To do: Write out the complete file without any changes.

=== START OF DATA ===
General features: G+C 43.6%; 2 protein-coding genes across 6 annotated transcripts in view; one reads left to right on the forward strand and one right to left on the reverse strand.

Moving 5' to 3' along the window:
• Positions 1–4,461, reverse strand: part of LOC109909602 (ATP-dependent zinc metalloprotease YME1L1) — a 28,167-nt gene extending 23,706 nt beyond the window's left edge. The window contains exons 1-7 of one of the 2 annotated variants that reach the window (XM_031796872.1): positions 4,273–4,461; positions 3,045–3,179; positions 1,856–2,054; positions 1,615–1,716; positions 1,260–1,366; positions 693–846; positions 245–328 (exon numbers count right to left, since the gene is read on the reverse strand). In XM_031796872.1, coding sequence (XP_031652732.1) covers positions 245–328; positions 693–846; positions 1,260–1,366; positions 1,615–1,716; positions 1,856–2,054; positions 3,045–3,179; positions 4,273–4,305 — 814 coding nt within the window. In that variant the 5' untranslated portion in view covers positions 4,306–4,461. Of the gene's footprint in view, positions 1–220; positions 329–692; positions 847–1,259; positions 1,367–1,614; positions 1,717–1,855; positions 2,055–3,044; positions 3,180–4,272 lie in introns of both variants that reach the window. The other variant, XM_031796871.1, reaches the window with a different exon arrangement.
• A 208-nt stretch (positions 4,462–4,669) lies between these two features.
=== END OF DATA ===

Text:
General features: G+C 43.6%; 2 protein-coding genes across 6 annotated transcripts in view; one reads left to right on the forward strand and one right to left on the reverse strand.

Moving 5' to 3' along the window:
• Positions 1–4,461, reverse strand: part of LOC109909602 (ATP-dependent zinc metalloprotease YME1L1) — a 28,167-nt gene extending 23,706 nt beyond the window's left edge. The window contains exons 1-7 of one of the 2 annotated variants that reach the window (XM_031796872.1): positions 4,273–4,461; positions 3,045–3,179; positions 1,856–2,054; positions 1,615–1,716; positions 1,260–1,366; positions 693–846; positions 245–328 (exon numbers count right to left, since the gene is read on the reverse strand). In XM_031796872.1, coding sequence (XP_031652732.1) covers positions 245–328; positions 693–846; positions 1,260–1,366; positions 1,615–1,716; positions 1,856–2,054; positions 3,045–3,179; positions 4,273–4,305 — 814 coding nt within the window. In that variant the 5' untranslated portion in view covers positions 4,306–4,461. Of the gene's footprint in view, positions 1–220; positions 329–692; positions 847–1,259; positions 1,367–1,614; positions 1,717–1,855; positions 2,055–3,044; positions 3,180–4,272 lie in introns of both variants that reach the window. The other variant, XM_031796871.1, reaches the window with a different exon arrangement.
• A 208-nt stretch (positions 4,462–4,669) lies between these two features.